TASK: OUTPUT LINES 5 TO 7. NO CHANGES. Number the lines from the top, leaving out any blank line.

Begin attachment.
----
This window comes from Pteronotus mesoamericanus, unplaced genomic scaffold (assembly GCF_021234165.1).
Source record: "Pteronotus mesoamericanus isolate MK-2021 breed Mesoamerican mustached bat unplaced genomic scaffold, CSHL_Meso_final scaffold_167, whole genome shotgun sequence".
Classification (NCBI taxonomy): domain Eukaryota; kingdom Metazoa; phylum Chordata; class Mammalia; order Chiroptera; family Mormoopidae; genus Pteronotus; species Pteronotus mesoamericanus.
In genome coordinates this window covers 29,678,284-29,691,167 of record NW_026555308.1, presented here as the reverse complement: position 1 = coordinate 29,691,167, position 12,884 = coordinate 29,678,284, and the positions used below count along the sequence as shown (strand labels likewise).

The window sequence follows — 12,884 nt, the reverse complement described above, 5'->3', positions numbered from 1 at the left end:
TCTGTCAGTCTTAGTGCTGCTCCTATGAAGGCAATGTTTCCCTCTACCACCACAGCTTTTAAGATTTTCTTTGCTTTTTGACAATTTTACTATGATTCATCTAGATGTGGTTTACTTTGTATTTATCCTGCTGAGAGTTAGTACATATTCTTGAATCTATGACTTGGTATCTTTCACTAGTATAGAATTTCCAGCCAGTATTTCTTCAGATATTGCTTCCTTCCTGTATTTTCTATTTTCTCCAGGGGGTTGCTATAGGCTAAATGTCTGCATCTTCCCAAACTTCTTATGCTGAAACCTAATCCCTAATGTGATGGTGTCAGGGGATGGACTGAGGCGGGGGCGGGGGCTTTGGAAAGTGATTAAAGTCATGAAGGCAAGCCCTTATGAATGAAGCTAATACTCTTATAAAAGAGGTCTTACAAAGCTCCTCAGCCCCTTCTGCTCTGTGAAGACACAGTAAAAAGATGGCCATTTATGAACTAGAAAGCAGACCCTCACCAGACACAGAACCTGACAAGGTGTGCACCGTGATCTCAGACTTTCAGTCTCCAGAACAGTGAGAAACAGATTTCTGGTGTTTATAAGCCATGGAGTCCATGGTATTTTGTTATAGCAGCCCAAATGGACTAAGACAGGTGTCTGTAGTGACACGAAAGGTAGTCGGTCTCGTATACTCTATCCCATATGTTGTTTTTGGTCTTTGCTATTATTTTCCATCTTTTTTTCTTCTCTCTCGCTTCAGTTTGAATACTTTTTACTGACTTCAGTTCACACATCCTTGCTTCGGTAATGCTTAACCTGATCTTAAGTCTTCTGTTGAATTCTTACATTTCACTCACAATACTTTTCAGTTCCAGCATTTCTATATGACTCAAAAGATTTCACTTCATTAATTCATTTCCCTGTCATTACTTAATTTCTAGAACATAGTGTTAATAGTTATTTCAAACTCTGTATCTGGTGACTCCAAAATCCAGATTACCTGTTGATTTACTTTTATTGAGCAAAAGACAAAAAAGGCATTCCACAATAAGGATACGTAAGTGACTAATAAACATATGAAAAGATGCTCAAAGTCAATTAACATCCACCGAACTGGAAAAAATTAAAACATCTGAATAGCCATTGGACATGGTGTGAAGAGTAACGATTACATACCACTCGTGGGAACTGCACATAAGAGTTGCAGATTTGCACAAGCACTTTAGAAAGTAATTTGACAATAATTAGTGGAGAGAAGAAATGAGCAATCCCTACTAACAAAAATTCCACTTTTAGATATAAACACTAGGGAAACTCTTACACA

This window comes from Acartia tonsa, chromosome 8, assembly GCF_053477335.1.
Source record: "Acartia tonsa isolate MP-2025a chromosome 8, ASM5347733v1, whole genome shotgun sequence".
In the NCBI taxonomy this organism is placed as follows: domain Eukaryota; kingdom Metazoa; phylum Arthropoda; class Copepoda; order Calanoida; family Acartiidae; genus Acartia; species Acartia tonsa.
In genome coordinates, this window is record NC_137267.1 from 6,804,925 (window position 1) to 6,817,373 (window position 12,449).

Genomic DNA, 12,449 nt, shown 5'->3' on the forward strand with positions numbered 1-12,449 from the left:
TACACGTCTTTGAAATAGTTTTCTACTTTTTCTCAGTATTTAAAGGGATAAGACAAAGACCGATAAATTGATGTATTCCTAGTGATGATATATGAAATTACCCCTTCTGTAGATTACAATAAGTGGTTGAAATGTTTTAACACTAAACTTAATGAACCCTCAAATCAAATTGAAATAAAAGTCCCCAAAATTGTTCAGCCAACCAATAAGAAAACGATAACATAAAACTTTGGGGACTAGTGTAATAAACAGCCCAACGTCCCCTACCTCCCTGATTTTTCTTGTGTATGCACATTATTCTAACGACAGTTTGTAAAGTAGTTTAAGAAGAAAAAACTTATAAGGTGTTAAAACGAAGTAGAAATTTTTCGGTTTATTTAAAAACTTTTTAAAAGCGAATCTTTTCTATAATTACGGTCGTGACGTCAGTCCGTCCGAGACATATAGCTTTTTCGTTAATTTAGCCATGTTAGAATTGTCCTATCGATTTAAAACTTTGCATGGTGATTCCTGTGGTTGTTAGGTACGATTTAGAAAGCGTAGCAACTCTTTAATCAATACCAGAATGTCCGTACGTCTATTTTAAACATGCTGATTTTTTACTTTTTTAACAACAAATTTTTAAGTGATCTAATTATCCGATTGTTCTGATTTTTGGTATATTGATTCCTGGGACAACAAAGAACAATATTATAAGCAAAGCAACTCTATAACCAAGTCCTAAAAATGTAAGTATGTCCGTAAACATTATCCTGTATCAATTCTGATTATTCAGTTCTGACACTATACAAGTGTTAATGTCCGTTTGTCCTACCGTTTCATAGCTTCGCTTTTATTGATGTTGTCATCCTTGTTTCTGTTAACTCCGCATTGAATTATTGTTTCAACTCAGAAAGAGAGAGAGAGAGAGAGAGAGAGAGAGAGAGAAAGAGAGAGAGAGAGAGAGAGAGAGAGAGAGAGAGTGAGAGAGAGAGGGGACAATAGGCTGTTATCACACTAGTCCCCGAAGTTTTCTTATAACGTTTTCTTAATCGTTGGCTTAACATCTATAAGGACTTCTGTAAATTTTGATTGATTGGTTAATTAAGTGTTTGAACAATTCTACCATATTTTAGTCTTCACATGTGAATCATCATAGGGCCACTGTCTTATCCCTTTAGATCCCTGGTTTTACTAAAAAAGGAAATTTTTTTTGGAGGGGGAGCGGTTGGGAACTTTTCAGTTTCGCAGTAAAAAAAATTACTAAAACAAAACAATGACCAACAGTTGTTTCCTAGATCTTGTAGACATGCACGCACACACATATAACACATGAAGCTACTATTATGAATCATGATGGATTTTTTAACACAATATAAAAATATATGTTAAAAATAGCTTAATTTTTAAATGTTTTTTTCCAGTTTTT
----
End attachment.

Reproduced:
The window sequence follows — 12,884 nt, the reverse complement described above, 5'->3', positions numbered from 1 at the left end:
TCTGTCAGTCTTAGTGCTGCTCCTATGAAGGCAATGTTTCCCTCTACCACCACAGCTTTTAAGATTTTCTTTGCTTTTTGACAATTTTACTATGATTCATCTAGATGTGGTTTACTTTGTATTTATCCTGCTGAGAGTTAGTACATATTCTTGAATCTATGACTTGGTATCTTTCACTAGTATAGAATTTCCAGCCAGTATTTCTTCAGATATTGCTTCCTTCCTGTATTTTCTATTTTCTCCAGGGGGTTGCTATAGGCTAAATGTCTGCATCTTCCCAAACTTCTTATGCTGAAACCTAATCCCTAATGTGATGGTGTCAGGGGATGGACTGAGGCGGGGGCGGGGGCTTTGGAAAGTGATTAAAGTCATGAAGGCAAGCCCTTATGAATGAAGCTAATACTCTTATAAAAGAGGTCTTACAAAGCTCCTCAGCCCCTTCTGCTCTGTGAAGACACAGTAAAAAGATGGCCATTTATGAACTAGAAAGCAGACCCTCACCAGACACAGAACCTGACAAGGTGTGCACCGTGATCTCAGACTTTCAGTCTCCAGAACAGTGAGAAACAGATTTCTGGTGTTTATAAGCCATGGAGTCCATGGTATTTTGTTATAGCAGCCCAAATGGACTAAGACAGGTGTCTGTAGTGACACGAAAGGTAGTCGGTCTCGTATACTCTATCCCATATGTTGTTTTTGGTCTTTGCTATTATTTTCCATCTTTTTTTCTTCTCTCTCGCTTCAGTTTGAATACTTTTTACTGACTTCAGTTCACACATCCTTGCTTCGGTAATGCTTAACCTGATCTTAAGTCTTCTGTTGAATTCTTACATTTCACTCACAATACTTTTCAGTTCCAGCATTTCTATATGACTCAAAAGATTTCACTTCATTAATTCATTTCCCTGTCATTACTTAATTTCTAGAACATAGTGTTAATAGTTATTTCAAACTCTGTATCTGGTGACTCCAAAATCCAGATTACCTGTTGATTTACTTTTATTGAGCAAAAGACAAAAAAGGCATTCCACAATAAGGATACGTAAGTGACTAATAAACATATGAAAAGATGCTCAAAGTCAATTAACATCCACCGAACTGGAAAAAATTAAAACATCTGAATAGCCATTGGACATGGTGTGAAGAGTAACGATTACATACCACTCGTGGGAACTGCACATAAGAGTTGCAGATTTGCACAAGCACTTTAGAAAGTAATTTGACAATAATTAGTGGAGAGAAGAAATGAGCAATCCCTACTAACAAAAATTCCACTTTTAGATATAAACACTAGGGAAACTCTTACACA

This window comes from Acartia tonsa, chromosome 8, assembly GCF_053477335.1.